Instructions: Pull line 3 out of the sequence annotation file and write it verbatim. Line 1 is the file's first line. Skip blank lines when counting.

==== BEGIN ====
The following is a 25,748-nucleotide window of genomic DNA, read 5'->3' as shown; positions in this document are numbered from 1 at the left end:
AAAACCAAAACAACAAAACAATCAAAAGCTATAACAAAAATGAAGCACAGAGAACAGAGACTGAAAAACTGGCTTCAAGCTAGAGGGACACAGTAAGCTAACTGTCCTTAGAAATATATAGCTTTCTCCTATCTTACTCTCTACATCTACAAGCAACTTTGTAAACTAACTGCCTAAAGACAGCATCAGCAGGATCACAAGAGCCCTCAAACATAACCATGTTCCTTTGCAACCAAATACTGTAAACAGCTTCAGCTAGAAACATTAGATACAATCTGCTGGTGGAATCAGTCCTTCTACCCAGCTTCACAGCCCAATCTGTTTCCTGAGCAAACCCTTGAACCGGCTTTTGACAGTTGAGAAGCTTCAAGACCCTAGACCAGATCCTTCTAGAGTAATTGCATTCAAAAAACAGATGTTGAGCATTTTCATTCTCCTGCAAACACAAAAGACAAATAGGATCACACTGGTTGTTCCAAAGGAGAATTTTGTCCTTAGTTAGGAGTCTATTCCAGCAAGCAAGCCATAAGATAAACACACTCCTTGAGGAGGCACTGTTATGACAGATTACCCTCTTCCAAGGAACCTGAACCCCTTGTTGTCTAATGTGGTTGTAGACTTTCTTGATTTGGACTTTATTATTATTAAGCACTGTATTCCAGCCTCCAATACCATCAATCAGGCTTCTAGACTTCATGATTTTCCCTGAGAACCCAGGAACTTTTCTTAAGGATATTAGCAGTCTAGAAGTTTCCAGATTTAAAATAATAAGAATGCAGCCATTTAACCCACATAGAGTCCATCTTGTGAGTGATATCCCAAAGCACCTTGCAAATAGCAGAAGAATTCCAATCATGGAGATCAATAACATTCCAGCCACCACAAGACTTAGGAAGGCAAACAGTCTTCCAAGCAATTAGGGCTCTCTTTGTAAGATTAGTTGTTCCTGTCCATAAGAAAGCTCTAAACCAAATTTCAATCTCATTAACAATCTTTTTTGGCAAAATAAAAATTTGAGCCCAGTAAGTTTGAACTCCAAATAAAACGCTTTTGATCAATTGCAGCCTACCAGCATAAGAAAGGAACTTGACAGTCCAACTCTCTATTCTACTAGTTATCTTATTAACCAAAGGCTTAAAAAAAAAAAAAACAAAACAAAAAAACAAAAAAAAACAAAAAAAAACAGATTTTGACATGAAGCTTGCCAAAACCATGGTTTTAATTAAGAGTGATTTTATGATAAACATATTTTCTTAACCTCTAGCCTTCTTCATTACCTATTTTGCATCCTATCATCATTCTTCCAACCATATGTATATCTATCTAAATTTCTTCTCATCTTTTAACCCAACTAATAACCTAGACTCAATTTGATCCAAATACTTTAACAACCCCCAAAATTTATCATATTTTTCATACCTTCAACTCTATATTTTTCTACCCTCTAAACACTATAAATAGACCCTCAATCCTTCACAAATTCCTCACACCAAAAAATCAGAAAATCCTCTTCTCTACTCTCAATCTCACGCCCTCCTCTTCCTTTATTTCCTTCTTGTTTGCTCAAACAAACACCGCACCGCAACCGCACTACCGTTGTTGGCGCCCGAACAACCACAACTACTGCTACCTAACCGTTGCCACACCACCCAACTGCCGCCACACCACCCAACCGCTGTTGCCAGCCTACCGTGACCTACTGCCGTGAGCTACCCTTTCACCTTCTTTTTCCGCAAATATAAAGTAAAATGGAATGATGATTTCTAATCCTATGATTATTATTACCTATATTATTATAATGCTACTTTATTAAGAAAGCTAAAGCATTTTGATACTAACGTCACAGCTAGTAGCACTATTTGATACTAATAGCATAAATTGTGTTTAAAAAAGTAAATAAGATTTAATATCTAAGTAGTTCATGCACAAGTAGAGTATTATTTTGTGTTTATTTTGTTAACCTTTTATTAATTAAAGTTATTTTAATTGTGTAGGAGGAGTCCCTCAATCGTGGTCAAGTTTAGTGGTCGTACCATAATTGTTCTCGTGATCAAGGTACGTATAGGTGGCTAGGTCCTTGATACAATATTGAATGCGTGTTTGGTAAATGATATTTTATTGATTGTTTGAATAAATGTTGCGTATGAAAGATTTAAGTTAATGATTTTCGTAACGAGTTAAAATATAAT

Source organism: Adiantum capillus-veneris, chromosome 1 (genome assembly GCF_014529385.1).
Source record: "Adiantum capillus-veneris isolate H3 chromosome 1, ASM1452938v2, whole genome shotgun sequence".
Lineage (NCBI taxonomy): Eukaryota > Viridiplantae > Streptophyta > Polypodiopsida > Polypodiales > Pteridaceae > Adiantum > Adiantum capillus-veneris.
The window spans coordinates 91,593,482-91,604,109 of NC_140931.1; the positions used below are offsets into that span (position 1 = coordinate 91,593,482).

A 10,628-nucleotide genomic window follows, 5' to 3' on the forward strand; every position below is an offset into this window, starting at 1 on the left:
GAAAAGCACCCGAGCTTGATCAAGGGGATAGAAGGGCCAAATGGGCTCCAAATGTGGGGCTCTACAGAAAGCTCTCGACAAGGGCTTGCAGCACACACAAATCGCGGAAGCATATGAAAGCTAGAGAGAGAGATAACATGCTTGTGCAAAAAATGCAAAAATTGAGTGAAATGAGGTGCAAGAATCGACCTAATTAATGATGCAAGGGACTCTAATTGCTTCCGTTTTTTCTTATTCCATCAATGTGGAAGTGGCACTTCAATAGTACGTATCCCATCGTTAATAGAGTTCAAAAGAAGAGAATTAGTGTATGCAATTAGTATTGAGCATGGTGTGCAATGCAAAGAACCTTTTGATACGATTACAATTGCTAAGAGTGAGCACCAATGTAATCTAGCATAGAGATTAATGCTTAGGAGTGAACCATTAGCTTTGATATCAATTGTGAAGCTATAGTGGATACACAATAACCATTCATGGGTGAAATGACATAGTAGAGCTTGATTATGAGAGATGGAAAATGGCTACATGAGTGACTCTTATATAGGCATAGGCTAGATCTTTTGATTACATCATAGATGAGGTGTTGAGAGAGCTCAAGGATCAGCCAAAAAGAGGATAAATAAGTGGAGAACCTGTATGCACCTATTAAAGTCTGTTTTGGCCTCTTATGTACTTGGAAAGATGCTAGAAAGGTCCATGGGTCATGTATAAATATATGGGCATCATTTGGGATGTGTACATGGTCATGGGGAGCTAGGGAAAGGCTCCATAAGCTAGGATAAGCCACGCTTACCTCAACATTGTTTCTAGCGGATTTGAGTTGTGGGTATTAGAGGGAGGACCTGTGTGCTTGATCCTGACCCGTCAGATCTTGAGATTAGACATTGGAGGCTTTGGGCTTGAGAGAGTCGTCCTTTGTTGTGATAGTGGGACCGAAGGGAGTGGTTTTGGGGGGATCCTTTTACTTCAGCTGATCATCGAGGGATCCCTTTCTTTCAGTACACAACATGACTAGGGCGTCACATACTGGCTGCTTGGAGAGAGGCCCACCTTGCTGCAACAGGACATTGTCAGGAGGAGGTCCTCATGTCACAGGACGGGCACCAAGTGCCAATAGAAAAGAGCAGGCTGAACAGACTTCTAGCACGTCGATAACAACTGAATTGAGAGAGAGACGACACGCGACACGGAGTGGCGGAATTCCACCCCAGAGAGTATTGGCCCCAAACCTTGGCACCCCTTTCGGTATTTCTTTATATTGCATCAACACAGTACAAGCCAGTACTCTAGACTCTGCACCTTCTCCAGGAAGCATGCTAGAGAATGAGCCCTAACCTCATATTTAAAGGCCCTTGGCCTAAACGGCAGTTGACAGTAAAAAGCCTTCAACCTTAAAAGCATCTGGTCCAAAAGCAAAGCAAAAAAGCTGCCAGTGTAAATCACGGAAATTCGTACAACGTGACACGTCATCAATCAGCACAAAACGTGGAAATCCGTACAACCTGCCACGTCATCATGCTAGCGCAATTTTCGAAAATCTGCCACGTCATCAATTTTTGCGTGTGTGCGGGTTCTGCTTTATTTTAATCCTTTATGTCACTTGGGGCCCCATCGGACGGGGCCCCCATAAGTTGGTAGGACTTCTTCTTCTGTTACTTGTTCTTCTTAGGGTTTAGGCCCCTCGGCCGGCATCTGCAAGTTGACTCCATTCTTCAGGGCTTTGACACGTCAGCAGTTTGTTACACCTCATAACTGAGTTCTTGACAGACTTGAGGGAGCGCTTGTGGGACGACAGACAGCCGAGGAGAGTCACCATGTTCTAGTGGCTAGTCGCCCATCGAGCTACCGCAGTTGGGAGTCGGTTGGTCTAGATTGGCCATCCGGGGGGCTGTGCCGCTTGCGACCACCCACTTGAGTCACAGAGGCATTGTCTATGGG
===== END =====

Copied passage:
Source organism: Adiantum capillus-veneris, chromosome 1 (genome assembly GCF_014529385.1).